And best of all, when you don’t feel like using words and emojis, you can send a GIF from your Apple Watch. To do so, just tap the A symbol in a message and then tap the magnifying glass to browse or find a GIF.

Find your zen

With watchOS 8, Apple introduces a new tool to help you relax and regain your zen. Located inside the Mindfulness app (formerly known as Breathe) is a new type of session called Reflect.

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(Photo : Angela Moscaritolo)

When I tried a one-minute Reflect session, the watch offered the following meditation prompt: “Think about a time when you quietly listened to someone else,” she encouraged. “Consider how it enriched your experience. ”

When you tap Start, the watch displays delightfully colorful and trippy animation on the screen to help you relax. At the end of the session, the watch offered a few tips: “Stay open to learning from others”, before showing my heart rate.

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(Photo : Angela Moscaritolo)

As a yogi, I love the new meditation prompts and animations, and I think Steve Jobs would have approved. In addition to these new Reflect sessions, the Mindfulness app still offers its classic guided breathing exercise with updated visuals.

Night breathing monitoring

Last year’s WatchOS 7 brought sleep tracking to the Apple Watch, and now watchOS 8 adds a new nighttime metric: your respiratory rate. Thanks to its built-in accelerometer, the watch will measure the number of breaths you take per minute while you sleep.

To receive this data, you need to turn on sleep tracking on Apple Watch when you wear it to bed (visit Settings on the watch, scroll down and tap Sleep, then turn on Sleep tracking). Then in the morning, you can view your respiratory rate information for the previous night, as well as your trends over time, in the Health app.

The first night I tested this feature on my Series 6, I got an interesting result, probably because I had received my second injection of the Moderna COVID-19 vaccine on the same day. From my testing on other breath tracking devices, including the Google Nest Hub (2nd gen) and the Fitbit Luxe, I already know that I average around 14 to 15 breaths per minute while sleeping. , but I was interested to see if the post-vaccine side effects might have an impact on that.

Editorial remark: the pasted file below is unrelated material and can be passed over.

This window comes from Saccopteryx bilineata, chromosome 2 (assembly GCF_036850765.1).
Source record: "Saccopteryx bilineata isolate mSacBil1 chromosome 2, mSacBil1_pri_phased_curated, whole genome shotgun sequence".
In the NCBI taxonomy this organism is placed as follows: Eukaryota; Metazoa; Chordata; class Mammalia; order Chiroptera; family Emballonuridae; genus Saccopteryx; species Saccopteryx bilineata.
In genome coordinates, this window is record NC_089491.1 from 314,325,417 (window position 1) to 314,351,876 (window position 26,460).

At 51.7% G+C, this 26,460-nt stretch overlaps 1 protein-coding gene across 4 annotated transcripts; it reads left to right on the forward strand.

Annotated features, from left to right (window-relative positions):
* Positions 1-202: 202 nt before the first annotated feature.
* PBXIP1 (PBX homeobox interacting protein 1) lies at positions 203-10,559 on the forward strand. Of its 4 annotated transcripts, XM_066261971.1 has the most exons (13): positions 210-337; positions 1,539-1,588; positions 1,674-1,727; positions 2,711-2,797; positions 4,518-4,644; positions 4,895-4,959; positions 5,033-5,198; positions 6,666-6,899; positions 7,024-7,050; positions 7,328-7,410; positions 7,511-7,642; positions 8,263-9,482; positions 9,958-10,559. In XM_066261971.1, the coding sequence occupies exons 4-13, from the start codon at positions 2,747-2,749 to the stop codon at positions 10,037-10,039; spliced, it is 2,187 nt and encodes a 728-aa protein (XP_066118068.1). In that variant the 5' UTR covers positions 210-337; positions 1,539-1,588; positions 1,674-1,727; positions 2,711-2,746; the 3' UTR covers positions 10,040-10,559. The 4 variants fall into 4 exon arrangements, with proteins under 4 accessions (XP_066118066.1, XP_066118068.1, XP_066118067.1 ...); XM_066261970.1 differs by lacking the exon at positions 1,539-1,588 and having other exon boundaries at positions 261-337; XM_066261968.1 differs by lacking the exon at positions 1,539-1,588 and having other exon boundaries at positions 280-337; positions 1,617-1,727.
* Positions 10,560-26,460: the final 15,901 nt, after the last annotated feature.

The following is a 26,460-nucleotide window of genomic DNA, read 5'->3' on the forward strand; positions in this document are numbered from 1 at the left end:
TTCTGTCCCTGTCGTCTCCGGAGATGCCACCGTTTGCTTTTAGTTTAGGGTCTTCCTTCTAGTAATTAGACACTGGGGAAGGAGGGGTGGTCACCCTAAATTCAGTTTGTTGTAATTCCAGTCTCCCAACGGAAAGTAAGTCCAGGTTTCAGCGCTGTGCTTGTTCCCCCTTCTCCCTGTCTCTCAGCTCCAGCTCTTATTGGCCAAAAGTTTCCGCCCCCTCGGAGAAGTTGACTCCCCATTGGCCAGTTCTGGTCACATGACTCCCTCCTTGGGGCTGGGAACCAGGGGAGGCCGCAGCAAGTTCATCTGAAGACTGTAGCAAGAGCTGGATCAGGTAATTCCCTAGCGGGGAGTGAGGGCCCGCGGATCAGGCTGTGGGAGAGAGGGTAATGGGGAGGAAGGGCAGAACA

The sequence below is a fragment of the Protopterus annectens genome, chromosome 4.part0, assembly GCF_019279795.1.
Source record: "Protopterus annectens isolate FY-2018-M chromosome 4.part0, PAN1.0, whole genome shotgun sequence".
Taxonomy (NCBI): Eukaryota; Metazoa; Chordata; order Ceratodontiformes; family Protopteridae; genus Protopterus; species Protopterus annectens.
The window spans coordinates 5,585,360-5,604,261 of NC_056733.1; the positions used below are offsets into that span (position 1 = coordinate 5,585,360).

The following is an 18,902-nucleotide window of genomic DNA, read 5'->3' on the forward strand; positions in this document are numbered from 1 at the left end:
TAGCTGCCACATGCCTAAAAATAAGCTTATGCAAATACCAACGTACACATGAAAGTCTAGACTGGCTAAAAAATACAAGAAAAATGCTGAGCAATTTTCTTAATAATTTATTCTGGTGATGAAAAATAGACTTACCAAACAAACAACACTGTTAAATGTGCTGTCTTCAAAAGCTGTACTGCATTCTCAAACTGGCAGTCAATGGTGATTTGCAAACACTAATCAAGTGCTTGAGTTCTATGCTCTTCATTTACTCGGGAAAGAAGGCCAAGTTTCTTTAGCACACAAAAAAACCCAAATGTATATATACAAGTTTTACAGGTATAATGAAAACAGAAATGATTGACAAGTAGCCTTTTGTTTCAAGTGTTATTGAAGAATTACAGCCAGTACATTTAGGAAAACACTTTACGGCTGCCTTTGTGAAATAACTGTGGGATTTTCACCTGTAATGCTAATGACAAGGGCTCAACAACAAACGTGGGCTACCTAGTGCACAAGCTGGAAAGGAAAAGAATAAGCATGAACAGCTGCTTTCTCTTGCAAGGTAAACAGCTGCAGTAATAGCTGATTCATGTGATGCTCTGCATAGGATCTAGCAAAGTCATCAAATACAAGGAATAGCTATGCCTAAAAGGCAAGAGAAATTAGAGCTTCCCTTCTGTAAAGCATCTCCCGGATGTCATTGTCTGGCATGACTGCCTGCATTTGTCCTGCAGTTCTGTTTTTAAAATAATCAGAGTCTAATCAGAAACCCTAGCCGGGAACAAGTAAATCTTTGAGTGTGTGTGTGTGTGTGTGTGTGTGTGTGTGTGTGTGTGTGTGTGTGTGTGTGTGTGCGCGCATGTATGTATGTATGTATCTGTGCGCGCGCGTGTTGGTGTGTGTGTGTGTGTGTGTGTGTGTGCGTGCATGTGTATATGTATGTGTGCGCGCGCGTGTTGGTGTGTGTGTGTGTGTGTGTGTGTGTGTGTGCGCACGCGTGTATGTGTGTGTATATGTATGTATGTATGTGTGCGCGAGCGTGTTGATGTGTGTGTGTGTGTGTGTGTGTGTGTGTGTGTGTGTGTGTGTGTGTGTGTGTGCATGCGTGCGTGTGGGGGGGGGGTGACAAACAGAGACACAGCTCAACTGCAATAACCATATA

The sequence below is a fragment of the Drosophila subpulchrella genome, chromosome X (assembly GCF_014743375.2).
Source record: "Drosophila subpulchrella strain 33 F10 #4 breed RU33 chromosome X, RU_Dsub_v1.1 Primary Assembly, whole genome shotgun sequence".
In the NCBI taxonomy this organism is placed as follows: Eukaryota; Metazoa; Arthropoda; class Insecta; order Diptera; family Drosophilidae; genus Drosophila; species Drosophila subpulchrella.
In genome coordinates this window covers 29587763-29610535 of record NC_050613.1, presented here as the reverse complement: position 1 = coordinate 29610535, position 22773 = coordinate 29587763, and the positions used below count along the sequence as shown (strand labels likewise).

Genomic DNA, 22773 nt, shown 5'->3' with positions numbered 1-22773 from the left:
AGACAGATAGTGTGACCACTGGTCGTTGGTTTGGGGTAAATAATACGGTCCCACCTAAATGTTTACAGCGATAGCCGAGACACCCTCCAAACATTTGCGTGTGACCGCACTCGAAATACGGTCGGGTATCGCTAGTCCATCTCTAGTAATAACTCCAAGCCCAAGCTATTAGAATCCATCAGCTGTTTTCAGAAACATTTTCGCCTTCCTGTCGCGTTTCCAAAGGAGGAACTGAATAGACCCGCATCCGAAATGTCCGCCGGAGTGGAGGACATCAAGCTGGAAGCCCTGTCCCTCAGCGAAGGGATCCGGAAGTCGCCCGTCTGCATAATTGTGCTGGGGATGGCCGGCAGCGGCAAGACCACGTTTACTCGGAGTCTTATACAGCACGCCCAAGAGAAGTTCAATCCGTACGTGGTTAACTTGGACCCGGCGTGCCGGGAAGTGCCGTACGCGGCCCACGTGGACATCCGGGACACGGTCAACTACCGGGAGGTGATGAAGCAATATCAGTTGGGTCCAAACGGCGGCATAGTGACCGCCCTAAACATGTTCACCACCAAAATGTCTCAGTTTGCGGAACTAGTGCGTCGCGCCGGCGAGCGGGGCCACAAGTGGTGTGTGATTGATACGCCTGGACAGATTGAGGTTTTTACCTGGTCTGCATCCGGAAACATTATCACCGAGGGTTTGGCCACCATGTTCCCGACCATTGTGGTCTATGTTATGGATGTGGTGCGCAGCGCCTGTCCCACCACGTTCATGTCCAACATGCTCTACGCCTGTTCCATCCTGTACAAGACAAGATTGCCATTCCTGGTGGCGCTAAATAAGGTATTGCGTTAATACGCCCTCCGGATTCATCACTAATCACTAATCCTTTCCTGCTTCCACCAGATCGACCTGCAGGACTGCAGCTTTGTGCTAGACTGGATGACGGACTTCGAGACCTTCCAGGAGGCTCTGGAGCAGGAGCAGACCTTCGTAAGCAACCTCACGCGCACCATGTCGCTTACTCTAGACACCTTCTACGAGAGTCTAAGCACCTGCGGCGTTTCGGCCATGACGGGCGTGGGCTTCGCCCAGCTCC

Screenshots of the Health app
Screenshots of the Health app

That night I experienced several of the post-vaccine side effects you hear about: headache, muscle pain, and I believe I had a fever at times as well. Unsurprisingly, my nighttime respiratory rate hit 21.4 breaths per minute, according to my Apple Watch Series 6. The watch measured my hourly average of 16.1 to 20.6 breaths per minute.

I got a similar result from the Nest Hub, which averaged my respiratory rate overnight at 18 breaths per minute that night. Apple Watch gives you a lot more information about your respiratory rate than the Nest Hub, which simply shows your nightly average.

respiratory data from Nest Hub
The Google Nest Hub offered a similar respiratory rate result

In the Health app, Apple says that a respiratory rate of 12 to 20 breaths per minute when you are awake and moving is “generally considered normal for an adult.” Factors such as training, sleep, and “a wide variety of medical conditions” (including fever) can affect your breathing rate, so it’s no surprise mine increased when I was experiencing post-side effects. -vaccines. Fortunately, these side effects seem to be subsiding already, so I’m sure my breathing rate will return to normal soon.

Other new features

WatchOS 8 is a major release with many other new features including support for home and hotel room digital keys, an updated Home app that promises to make it easier to control compatible smart home devices, new workout tracking options (for Pilates and Tai Chi), and more. I’m only scratching the surface of what that entails in this first look, so be sure to check out our watchOS 8 coverage when it officially arrives this fall.